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Buffett to Murdoch: I'll show you mine if you show me yours

What is he talking about? Tax returns, of course.

Image: PA Images

INVESTMENT TYCOON WARREN Buffett has told fellow billionaire Rupert Murdoch that he will publish details of his tax returns if the media mogul does the same.

Buffett made the remarks following an editorial in Murdoch’s Wall Street Journal which called on the Berkshire Hathaway CEO to disclose his tax payments, reports CNNMoney.

The piece, entitled Mr. Buffett’s Tax Secrets, said the least America’s second richest man could do is show the country why he pays “so little” tax.

Buffett has called for higher taxes on wealthier US citizens and President Barack Obama has used his anecdote that he pays a lower rate of tax that his secretary to push through tax reforms.

More conservative Americans – including the writer of the WSJ piece – have taken issue with his stance on the tax issue.

“No doubt the millions of Americans who could end up paying more because of this claim would love to see the details,” says the WSJ.

However, Buffett has made a clever retort – aimed at the man in charge.

Bypassing the author of the article, Buffett told CNNMoney that he was willing to release his tax returns as long as WSJ boss Rupert Murdoch did the same.

I think it might be a terrific idea if they would just ask their boss, Rupert Murdoch, and he and I will meet at Fortune, and we’ll both give you our tax returns and you can publish them.

I’m ready tomorrow morning, he added during the interview at Fortune’s Most Powerful Women Summit.

The Buffett Rule

The billionaire has come up with a guideline which would ensure that discrepancies, such as him paying less tax than his secretary, will not happen. It would apply to all those US citizens who earn more than US$1 million.

In an opinion piece in the New York Times in August, Buffett outlines his idea, stating that it was time to stop coddling the rich. He wrote:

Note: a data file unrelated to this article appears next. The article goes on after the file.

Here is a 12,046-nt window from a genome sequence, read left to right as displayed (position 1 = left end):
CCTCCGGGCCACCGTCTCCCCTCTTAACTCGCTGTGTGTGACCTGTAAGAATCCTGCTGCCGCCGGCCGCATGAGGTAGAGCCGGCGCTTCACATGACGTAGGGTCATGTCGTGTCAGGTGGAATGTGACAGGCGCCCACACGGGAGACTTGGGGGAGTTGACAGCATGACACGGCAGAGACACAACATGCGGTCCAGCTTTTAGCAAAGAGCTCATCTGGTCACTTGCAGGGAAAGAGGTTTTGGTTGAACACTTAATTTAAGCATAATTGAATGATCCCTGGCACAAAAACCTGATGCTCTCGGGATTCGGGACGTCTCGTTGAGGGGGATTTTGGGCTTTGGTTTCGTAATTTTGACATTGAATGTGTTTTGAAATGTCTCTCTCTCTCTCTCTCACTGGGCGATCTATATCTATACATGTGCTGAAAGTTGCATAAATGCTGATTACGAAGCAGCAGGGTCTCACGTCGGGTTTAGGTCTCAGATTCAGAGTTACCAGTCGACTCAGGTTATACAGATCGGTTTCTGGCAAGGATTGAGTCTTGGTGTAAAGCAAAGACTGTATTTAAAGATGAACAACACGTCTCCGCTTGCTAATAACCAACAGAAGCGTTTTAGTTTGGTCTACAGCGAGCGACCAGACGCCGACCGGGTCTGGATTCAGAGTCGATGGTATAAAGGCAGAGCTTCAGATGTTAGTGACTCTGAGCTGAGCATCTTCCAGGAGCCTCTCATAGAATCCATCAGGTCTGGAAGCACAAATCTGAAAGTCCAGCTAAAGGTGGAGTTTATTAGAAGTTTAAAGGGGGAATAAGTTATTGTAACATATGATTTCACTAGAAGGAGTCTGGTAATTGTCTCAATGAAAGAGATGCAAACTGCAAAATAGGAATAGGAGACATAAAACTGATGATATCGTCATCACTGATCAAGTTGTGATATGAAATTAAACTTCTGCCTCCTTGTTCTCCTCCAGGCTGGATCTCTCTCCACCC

Our leaders have asked for “shared sacrifice.” But when they did the asking, they spared me. I checked with my mega-rich friends to learn what pain they were expecting. They, too, were left untouched.

In the newspaper, Buffett revealed he paid about US$6.9 million in taxes last year. That equates to a rate of just 17.4 per cent of his taxable income.

The WSJ accused the investor of “forcefully injecting himself” into US political debate with the eponymous rule. The authors also called for details of Berkshire Hathaway’s tax returns:

We wouldn’t want to violate their individual privacy, but since Mr. Buffett is using them to make a political point, perhaps he’d be willing to disclose the most important lines on their returns without disclosing their names. This too would be instructive.

If Mr. Buffett’s anecdote is going to be the main political basis for rewriting the US tax code, Americans have every right to know the basis for the anecdote.

Rupert Murdoch – although worth US$7.4 billion according to Forbes’ rich list – is far less wealthy that the so-called ‘Sage of Omaha’ whose net worth is US$39 billion.

For more information, see a transcript of Buffett’s interview with CNNMoney>

For the original editorial piece in the WSJ, follow this link (pay wall)>

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